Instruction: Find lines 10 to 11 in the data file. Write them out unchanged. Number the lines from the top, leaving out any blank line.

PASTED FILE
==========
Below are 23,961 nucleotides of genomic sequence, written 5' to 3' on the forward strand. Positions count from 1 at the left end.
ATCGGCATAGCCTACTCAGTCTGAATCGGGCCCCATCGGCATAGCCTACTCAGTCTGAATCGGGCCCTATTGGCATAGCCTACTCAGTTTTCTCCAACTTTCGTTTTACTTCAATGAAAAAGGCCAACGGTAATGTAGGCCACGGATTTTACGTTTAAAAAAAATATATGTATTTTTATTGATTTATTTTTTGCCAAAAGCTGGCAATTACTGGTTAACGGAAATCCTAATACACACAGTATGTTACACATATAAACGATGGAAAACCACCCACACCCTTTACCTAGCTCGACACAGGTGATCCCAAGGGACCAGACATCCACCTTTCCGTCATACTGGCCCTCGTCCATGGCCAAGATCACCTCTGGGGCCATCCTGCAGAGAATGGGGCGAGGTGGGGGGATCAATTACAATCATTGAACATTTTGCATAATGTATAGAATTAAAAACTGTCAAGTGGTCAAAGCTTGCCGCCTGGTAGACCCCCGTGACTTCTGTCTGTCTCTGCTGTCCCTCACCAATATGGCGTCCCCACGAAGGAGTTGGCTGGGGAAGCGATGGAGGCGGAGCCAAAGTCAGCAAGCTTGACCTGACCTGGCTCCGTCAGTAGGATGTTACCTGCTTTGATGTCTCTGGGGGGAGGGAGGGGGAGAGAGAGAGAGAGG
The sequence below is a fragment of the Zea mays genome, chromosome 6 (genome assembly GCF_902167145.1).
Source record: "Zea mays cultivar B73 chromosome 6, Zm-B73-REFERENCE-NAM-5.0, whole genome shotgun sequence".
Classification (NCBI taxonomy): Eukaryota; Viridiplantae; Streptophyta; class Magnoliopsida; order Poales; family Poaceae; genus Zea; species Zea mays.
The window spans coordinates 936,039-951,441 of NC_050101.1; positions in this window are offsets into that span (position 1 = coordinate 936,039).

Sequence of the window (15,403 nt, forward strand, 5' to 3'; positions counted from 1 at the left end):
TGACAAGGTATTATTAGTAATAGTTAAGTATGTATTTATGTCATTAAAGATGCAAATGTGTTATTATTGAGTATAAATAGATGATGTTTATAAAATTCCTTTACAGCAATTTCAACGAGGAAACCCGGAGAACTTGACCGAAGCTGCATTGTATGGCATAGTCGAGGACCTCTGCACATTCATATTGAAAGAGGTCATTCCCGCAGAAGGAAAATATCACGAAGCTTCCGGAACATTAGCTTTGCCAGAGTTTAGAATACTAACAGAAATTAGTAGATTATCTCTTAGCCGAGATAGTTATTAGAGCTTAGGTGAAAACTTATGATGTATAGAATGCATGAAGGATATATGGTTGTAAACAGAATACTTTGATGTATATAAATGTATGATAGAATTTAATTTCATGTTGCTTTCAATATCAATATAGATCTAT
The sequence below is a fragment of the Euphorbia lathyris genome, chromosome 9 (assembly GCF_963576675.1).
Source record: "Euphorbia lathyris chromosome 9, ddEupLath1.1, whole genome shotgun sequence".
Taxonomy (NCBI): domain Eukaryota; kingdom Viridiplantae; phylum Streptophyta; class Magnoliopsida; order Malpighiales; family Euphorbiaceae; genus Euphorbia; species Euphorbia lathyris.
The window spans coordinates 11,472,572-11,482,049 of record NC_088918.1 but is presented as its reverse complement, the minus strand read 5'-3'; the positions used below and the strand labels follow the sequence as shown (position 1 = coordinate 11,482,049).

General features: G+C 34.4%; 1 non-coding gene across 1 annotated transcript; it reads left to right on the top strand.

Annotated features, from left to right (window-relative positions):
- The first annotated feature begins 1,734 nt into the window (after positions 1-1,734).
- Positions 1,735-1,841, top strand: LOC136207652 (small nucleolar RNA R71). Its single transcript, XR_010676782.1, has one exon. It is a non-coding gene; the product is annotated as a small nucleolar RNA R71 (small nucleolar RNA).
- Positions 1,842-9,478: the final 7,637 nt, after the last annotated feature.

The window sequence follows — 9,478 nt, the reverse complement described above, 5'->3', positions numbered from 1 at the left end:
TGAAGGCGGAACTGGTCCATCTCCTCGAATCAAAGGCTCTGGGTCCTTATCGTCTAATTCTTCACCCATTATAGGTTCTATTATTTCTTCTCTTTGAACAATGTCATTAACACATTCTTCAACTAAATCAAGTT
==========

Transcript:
Source record: "Euphorbia lathyris chromosome 9, ddEupLath1.1, whole genome shotgun sequence".
Taxonomy (NCBI): domain Eukaryota; kingdom Viridiplantae; phylum Streptophyta; class Magnoliopsida; order Malpighiales; family Euphorbiaceae; genus Euphorbia; species Euphorbia lathyris.